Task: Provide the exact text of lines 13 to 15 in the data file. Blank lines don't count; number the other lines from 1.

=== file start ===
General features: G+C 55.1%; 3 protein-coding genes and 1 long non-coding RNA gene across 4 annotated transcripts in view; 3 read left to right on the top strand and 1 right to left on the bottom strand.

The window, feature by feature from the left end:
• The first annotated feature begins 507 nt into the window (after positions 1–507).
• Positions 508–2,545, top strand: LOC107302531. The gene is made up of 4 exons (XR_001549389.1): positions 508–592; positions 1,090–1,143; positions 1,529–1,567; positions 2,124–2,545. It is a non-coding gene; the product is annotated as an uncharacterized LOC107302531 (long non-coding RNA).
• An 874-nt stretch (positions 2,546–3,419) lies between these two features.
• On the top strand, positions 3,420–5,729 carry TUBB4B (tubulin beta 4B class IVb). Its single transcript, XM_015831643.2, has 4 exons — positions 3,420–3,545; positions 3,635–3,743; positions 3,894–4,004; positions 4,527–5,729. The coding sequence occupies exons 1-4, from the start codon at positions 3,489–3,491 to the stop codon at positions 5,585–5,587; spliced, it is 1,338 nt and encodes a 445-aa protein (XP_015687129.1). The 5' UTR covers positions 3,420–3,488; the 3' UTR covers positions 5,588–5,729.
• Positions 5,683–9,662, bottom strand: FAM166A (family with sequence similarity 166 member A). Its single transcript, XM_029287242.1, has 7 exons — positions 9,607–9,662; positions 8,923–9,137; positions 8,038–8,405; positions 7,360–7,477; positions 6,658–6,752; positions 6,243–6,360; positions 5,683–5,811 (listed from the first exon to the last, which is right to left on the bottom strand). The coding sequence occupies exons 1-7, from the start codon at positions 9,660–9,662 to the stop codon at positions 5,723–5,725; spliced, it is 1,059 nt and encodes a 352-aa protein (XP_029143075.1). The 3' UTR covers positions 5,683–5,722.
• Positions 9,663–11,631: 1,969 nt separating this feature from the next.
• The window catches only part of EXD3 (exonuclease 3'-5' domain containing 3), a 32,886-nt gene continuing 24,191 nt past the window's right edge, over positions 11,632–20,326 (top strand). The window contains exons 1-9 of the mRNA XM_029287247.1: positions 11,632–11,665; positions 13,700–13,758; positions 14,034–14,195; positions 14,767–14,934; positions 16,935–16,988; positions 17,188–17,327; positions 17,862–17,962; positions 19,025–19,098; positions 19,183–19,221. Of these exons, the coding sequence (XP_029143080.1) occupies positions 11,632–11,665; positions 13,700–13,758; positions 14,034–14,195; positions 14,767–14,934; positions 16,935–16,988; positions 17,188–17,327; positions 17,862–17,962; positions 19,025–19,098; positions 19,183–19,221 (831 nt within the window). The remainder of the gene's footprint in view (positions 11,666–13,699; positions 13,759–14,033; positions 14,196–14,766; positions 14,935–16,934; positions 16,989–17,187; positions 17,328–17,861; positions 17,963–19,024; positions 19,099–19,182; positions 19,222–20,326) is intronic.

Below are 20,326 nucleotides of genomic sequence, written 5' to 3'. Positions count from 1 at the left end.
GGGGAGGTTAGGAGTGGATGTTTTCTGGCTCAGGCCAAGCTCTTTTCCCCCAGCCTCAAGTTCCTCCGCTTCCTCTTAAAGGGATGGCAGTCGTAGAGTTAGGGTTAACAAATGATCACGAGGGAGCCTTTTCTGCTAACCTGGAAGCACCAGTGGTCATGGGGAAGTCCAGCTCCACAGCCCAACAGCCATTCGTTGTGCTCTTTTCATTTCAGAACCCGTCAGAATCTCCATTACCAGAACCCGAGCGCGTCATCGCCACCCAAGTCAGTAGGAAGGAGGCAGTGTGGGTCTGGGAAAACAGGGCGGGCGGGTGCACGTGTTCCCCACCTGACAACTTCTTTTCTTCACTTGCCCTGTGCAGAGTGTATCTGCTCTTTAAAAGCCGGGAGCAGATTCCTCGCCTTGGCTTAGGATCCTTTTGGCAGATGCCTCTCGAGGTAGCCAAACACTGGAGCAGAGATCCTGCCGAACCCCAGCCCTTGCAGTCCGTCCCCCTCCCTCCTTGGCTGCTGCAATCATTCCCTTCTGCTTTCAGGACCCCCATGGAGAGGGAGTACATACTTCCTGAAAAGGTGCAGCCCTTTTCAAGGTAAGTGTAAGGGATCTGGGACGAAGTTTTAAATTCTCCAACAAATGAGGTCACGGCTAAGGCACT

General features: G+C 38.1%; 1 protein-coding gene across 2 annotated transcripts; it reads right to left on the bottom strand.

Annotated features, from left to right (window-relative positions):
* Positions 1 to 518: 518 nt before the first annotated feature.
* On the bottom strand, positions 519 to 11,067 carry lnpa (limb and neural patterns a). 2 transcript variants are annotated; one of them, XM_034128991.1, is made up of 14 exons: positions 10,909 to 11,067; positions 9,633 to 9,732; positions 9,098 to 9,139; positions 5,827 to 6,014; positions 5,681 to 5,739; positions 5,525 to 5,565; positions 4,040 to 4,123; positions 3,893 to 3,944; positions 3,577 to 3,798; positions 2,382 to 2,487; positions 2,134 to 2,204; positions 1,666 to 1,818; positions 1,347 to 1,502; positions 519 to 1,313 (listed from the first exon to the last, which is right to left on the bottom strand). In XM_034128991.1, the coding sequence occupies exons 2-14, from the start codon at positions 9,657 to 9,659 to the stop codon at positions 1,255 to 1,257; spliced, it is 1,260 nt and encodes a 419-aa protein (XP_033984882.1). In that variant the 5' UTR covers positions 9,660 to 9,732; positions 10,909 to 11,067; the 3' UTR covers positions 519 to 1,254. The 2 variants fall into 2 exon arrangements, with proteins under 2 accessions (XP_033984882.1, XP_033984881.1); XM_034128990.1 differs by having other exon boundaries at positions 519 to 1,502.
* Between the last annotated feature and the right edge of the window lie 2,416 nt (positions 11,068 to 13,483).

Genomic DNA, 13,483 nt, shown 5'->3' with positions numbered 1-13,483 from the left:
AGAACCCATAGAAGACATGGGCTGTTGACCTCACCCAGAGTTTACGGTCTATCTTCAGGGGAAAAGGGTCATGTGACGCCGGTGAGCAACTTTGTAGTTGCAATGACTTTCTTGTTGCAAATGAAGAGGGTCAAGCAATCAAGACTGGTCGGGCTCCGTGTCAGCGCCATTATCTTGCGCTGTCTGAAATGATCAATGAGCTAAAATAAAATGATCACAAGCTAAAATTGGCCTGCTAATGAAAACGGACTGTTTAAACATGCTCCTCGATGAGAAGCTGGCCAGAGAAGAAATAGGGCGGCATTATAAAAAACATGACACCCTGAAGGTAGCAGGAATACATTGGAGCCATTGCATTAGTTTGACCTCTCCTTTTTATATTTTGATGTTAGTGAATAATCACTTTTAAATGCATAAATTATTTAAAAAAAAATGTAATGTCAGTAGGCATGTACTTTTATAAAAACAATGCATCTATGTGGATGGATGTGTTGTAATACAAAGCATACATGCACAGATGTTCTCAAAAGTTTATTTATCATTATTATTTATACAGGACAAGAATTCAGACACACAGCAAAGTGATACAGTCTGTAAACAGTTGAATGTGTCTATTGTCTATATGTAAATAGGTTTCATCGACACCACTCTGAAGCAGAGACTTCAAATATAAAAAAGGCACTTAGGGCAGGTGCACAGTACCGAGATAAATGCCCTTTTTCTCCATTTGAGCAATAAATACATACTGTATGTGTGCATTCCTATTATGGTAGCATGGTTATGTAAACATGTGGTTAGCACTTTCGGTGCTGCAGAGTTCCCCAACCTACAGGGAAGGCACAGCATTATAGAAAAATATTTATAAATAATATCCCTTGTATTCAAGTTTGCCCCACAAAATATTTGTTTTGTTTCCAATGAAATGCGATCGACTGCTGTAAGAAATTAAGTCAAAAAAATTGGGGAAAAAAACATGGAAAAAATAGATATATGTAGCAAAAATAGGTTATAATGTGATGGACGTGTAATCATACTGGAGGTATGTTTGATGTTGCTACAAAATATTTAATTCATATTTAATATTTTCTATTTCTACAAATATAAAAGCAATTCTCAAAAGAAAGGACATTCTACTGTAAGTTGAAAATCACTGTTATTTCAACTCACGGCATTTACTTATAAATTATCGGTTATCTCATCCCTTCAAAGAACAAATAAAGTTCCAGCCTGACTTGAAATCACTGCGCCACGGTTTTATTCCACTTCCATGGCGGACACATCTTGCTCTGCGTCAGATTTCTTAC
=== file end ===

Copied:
Annotated features, from left to right (window-relative positions):
* Positions 1 to 518: 518 nt before the first annotated feature.
* On the bottom strand, positions 519 to 11,067 carry lnpa (limb and neural patterns a). 2 transcript variants are annotated; one of them, XM_034128991.1, is made up of 14 exons: positions 10,909 to 11,067; positions 9,633 to 9,732; positions 9,098 to 9,139; positions 5,827 to 6,014; positions 5,681 to 5,739; positions 5,525 to 5,565; positions 4,040 to 4,123; positions 3,893 to 3,944; positions 3,577 to 3,798; positions 2,382 to 2,487; positions 2,134 to 2,204; positions 1,666 to 1,818; positions 1,347 to 1,502; positions 519 to 1,313 (listed from the first exon to the last, which is right to left on the bottom strand). In XM_034128991.1, the coding sequence occupies exons 2-14, from the start codon at positions 9,657 to 9,659 to the stop codon at positions 1,255 to 1,257; spliced, it is 1,260 nt and encodes a 419-aa protein (XP_033984882.1). In that variant the 5' UTR covers positions 9,660 to 9,732; positions 10,909 to 11,067; the 3' UTR covers positions 519 to 1,254. The 2 variants fall into 2 exon arrangements, with proteins under 2 accessions (XP_033984882.1, XP_033984881.1); XM_034128990.1 differs by having other exon boundaries at positions 519 to 1,502.